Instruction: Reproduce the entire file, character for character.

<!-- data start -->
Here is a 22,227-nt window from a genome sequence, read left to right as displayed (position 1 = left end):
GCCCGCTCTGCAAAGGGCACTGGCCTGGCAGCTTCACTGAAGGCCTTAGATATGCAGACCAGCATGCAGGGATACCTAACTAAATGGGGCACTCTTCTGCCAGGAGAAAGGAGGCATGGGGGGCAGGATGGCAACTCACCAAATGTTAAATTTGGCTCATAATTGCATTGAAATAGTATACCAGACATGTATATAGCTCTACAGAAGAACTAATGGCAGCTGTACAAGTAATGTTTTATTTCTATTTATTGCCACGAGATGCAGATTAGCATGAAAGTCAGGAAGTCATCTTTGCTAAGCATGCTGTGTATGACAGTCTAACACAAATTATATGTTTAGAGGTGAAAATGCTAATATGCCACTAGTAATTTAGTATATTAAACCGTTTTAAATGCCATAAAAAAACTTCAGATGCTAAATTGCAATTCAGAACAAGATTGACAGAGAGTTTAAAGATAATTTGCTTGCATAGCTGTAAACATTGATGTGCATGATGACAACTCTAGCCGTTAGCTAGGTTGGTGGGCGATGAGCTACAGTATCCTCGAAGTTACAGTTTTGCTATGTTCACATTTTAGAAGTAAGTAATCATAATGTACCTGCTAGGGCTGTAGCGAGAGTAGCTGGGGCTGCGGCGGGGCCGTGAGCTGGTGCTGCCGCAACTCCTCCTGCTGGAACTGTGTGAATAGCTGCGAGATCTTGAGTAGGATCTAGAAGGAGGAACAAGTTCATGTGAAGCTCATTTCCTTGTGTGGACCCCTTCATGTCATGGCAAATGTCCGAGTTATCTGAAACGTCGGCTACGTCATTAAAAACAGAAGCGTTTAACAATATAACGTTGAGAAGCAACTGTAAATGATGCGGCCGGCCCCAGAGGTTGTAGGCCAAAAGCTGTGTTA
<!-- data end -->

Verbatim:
Here is a 22,227-nt window from a genome sequence, read left to right as displayed (position 1 = left end):
GCCCGCTCTGCAAAGGGCACTGGCCTGGCAGCTTCACTGAAGGCCTTAGATATGCAGACCAGCATGCAGGGATACCTAACTAAATGGGGCACTCTTCTGCCAGGAGAAAGGAGGCATGGGGGGCAGGATGGCAACTCACCAAATGTTAAATTTGGCTCATAATTGCATTGAAATAGTATACCAGACATGTATATAGCTCTACAGAAGAACTAATGGCAGCTGTACAAGTAATGTTTTATTTCTATTTATTGCCACGAGATGCAGATTAGCATGAAAGTCAGGAAGTCATCTTTGCTAAGCATGCTGTGTATGACAGTCTAACACAAATTATATGTTTAGAGGTGAAAATGCTAATATGCCACTAGTAATTTAGTATATTAAACCGTTTTAAATGCCATAAAAAAACTTCAGATGCTAAATTGCAATTCAGAACAAGATTGACAGAGAGTTTAAAGATAATTTGCTTGCATAGCTGTAAACATTGATGTGCATGATGACAACTCTAGCCGTTAGCTAGGTTGGTGGGCGATGAGCTACAGTATCCTCGAAGTTACAGTTTTGCTATGTTCACATTTTAGAAGTAAGTAATCATAATGTACCTGCTAGGGCTGTAGCGAGAGTAGCTGGGGCTGCGGCGGGGCCGTGAGCTGGTGCTGCCGCAACTCCTCCTGCTGGAACTGTGTGAATAGCTGCGAGATCTTGAGTAGGATCTAGAAGGAGGAACAAGTTCATGTGAAGCTCATTTCCTTGTGTGGACCCCTTCATGTCATGGCAAATGTCCGAGTTATCTGAAACGTCGGCTACGTCATTAAAAACAGAAGCGTTTAACAATATAACGTTGAGAAGCAACTGTAAATGATGCGGCCGGCCCCAGAGGTTGTAGGCCAAAAGCTGTGTTA